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For large n the ratio f[n]/f[n - 1] approaches GoldenRatio or (1 + √ 5 )/2 ≃ 1.618 . … The number GoldenRatio appears to have been used in art and architecture since antiquity. 1/GoldenRatio is the default AspectRatio for Mathematica graphics. In addition: • GoldenRatio is the solution to x  1 + 1/x or x 2  x + 1 • The right-hand rectangle in is similar to the whole rectangle when the aspect ratio is GoldenRatio • Cos[ π /5]  Cos[36 ° ]  GoldenRatio/2 • The ratio of the length of the diagonal to the length of a side in a regular pentagon is GoldenRatio • The corners of an icosahedron are at coordinates Flatten[Array[NestList[RotateRight, {0, (-1) #1 GoldenRatio, (-1) #2 }, 3]&, {2, 2}], 2] • 1 + FixedPoint[N[1/(1 + #), k] &, 1] approximates GoldenRatio to k digits, as does FixedPoint[N[Sqrt[1 + #],k]&, 1] • A successive angle difference of GoldenRatio radians yields points maximally separated around a circle (see page 1006 ).
The patterns are arranged on the page so that the pattern shown at a particular position corresponds to what is obtained with a rule in which the tip of the right-hand stem goes to that position (corrected for the aspect ratio of the array) relative to the original stem shown as a vertical line on the left-hand side of the page.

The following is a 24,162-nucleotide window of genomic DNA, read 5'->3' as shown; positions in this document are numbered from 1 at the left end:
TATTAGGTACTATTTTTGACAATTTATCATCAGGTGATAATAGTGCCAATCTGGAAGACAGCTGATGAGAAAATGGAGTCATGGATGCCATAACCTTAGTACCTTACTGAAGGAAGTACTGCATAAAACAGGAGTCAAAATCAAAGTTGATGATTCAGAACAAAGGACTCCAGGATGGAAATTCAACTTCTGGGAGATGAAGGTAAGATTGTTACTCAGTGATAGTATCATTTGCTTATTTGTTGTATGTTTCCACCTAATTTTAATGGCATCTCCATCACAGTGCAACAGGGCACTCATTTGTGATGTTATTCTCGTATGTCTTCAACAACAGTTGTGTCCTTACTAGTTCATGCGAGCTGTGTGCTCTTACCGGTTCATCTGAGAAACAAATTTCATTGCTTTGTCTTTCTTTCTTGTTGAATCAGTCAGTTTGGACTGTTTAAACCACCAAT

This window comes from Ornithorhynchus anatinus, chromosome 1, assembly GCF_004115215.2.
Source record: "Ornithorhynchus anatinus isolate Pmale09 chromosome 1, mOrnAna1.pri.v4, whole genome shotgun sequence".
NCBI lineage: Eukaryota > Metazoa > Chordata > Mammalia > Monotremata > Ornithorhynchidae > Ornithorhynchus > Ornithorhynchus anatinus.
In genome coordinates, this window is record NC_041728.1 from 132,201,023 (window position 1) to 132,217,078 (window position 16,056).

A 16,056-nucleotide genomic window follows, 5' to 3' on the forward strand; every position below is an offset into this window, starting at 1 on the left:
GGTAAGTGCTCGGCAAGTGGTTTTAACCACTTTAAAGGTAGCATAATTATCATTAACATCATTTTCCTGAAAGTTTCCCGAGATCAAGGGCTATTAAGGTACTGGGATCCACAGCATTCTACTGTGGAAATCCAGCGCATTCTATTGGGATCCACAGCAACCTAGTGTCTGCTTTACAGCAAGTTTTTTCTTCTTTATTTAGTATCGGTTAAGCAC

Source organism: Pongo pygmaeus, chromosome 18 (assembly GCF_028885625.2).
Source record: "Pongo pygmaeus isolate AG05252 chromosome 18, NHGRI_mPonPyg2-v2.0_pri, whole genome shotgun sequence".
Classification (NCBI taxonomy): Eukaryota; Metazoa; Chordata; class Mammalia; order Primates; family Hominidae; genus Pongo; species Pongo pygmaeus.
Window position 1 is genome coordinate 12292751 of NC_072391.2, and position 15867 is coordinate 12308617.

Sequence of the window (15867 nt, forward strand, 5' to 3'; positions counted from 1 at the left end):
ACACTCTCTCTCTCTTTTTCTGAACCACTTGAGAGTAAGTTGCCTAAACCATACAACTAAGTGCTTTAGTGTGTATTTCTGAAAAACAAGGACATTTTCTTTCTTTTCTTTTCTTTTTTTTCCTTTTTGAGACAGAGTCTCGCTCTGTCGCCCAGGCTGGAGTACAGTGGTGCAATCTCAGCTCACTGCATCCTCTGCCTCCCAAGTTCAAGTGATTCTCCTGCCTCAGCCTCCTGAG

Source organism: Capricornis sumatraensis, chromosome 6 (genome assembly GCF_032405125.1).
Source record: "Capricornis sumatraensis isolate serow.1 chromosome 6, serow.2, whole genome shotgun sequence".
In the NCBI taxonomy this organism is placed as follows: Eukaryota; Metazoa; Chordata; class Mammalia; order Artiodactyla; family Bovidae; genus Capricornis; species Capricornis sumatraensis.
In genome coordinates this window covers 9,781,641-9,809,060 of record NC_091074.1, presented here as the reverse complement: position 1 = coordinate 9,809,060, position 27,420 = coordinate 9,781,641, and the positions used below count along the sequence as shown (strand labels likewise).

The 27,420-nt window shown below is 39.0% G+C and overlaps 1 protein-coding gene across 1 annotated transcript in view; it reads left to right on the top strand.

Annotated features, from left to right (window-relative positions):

The second example involves two distinct shapes: a square and a GoldenRatio aspect ratio rectangle.
But while features such as the shapes of leaves typically differ greatly between different plants, there are also some seemingly quite sophisticated aspects of plants that typically remain almost exactly the same across a huge range of species. … For it turns out that an angle between successive elements of about 137.5° is equivalent to a rotation by a number of turns equal to the so-called golden ratio (1+Sqrt[5])/2 ≃ 1.618 which arises in a wide variety of mathematical contexts—notably as the limiting ratio of Fibonacci numbers.
For the value of π is specified by the simple definition of being the ratio of the circumference of any circle to its diameter. … If the curve were continued further, it would spend more time above the axis, and no aspect of what is seen provides any evidence that the digit sequence is anything but perfectly random.
It is certainly recognized that some aspects of current organisms are in effect holdovers from earlier stages in biological evolution. … Thus, for example, the golden ratio spiral of branches on a plant stem can be viewed as a marvellous way to minimize the shading of leaves, while the elaborate patterns on certain mollusc shells can be viewed as marvellous ways to confuse the visual systems of supposed predators.
In general, the list for a particular rule can be obtained with the function ElementaryRule[num_Integer] := IntegerDigits[num, 2, 8] Given a rule together with a list representing the state a of a cellular automaton at a particular step, the following simple function gives the state at the next step: CAStep[rule_List, a_List] := rule 〚 8 - (RotateLeft[a] + 2 (a + 2 RotateRight[a])) 〛 A list of states corresponding to evolution for t steps can then be obtained with CAEvolveList[rule_, init_List, t_Integer] := NestList[CAStep[rule, #]&, init, t] Graphics of this evolution can be generated using CAGraphics[history_List] := Graphics[ Raster[1 - Reverse[history]], AspectRatio  Automatic] And having set up the definitions above, the Mathematica input Show[CAGraphics[CAEvolveList[ ElementaryRule[30], CenterList[103], 50]]] will generate the image: The description just given should be adequate for most cellular automaton simulations.
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